DUBLIN (Reuters) - Ireland achieved all its key priorities in Britain's withdrawal agreement with the European Union, Irish Prime Minister Leo Varadkar said on Wednesday, adding that its approval by the British government marked one of the better days in his career.
Speaking to reporters after British Prime Minister Theresa May won the backing of her cabinet for the draft deal, Varadkar said it was "decisive progress" that paved the way for a special European Union summit later this month.
The draft agreement represented a "satisfactory" outcome on "national priorities" Varadkar told a news conference.
"These were and are: protecting the peace process and the Good Friday Agreement; maintaining the common travel area and related benefits for Irish and British citizens; reaffirming our place at the heart of the European Union; and protecting trade, jobs and the economy," he said.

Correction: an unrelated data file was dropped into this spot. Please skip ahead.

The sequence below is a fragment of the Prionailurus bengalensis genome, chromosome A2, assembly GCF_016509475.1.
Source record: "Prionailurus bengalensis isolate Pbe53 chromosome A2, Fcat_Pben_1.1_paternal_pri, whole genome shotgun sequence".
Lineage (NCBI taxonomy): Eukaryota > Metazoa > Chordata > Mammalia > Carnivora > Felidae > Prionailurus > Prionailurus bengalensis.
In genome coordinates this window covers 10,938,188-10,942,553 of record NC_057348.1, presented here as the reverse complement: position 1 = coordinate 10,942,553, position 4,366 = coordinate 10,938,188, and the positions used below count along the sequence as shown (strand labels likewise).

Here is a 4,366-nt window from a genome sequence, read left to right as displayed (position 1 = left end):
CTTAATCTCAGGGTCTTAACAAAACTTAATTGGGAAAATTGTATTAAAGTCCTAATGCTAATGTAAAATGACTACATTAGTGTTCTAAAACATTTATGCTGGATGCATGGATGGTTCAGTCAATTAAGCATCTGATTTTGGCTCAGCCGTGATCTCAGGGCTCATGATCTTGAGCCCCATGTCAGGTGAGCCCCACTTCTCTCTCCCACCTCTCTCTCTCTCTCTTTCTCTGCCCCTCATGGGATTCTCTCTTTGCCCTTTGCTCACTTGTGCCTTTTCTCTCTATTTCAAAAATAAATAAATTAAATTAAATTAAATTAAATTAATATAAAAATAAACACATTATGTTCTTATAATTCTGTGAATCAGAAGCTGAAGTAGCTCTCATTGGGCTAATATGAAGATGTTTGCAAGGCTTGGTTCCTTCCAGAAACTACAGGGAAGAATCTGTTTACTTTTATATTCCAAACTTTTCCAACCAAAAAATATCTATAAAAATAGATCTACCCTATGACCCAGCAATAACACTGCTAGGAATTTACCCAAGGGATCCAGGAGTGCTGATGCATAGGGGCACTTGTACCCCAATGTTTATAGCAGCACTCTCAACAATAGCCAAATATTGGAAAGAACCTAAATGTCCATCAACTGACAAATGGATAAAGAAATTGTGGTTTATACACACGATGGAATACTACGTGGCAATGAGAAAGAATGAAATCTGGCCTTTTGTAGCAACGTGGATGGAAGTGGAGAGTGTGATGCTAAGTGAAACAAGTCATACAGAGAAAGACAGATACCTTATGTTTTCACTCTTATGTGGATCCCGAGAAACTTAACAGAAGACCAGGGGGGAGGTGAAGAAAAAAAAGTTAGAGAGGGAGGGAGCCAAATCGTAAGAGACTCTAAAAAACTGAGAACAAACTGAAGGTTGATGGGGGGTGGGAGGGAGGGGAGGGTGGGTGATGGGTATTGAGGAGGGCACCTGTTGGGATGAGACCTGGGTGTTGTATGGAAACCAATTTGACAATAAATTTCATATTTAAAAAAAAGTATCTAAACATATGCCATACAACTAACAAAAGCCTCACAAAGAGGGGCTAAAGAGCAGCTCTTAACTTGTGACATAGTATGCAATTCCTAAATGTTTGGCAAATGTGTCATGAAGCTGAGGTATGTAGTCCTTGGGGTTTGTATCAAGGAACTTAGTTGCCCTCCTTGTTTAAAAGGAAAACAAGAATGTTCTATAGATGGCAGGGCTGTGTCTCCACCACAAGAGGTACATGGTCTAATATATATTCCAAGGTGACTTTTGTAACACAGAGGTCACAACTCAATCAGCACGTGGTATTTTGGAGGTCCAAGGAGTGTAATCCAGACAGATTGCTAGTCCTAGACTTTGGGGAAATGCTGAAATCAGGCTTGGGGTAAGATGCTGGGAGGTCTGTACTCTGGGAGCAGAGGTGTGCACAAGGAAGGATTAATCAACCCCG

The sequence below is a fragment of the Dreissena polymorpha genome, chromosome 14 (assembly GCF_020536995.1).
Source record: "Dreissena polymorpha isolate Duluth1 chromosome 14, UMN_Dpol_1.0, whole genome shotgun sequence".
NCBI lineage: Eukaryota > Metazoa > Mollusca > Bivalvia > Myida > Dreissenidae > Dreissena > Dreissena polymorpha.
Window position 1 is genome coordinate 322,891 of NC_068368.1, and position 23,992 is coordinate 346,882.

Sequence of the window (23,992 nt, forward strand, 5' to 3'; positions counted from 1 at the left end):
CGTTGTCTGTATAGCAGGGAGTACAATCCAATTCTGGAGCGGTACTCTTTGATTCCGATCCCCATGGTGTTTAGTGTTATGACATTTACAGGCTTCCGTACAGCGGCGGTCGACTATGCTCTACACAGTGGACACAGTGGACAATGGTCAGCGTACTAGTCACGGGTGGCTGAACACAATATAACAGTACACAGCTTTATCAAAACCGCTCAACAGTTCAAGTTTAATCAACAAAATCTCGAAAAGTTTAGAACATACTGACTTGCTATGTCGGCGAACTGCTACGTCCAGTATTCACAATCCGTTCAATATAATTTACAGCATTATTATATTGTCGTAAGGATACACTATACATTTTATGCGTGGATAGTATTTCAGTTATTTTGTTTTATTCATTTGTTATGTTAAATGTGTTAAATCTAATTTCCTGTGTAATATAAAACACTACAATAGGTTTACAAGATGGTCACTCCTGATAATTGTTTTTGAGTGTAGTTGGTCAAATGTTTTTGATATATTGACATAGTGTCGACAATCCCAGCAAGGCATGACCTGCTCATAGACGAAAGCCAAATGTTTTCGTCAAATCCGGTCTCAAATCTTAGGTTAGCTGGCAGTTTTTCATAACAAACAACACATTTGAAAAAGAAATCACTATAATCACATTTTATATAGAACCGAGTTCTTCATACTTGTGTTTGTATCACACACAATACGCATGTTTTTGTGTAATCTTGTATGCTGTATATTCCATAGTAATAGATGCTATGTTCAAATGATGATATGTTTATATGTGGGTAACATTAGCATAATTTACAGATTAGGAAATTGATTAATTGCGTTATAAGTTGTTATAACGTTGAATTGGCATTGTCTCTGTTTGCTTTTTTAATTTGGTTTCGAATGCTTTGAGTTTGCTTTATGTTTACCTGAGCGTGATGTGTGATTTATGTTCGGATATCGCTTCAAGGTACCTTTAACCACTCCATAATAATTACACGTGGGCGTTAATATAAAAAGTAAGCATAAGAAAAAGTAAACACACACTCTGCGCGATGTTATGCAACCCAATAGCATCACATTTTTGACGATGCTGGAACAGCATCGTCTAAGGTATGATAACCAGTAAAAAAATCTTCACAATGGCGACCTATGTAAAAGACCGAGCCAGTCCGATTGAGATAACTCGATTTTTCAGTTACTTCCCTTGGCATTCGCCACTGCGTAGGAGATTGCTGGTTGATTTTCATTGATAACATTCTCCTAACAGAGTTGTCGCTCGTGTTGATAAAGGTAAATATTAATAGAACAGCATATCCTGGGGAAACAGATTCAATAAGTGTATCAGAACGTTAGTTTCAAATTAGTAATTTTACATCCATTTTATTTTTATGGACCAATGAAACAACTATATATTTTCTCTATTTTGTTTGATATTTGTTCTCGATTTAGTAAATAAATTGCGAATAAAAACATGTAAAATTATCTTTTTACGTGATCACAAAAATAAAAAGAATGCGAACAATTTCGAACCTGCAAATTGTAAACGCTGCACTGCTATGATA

"On each of these priorities, we have reached a satisfactory outcome today."
Asked what the consequences would be if Britain’s parliament defied May and voted down the deal, Varadkar said the mettle and courage of the British prime minister had consistently been underestimated.
Asked to describe his own mood, he said he felt "pretty good", adding: "This is one of the better days in politics."
(Reporting by Conor Humphries; Writing by Graham Fahy; Editing by Kevin Liffey)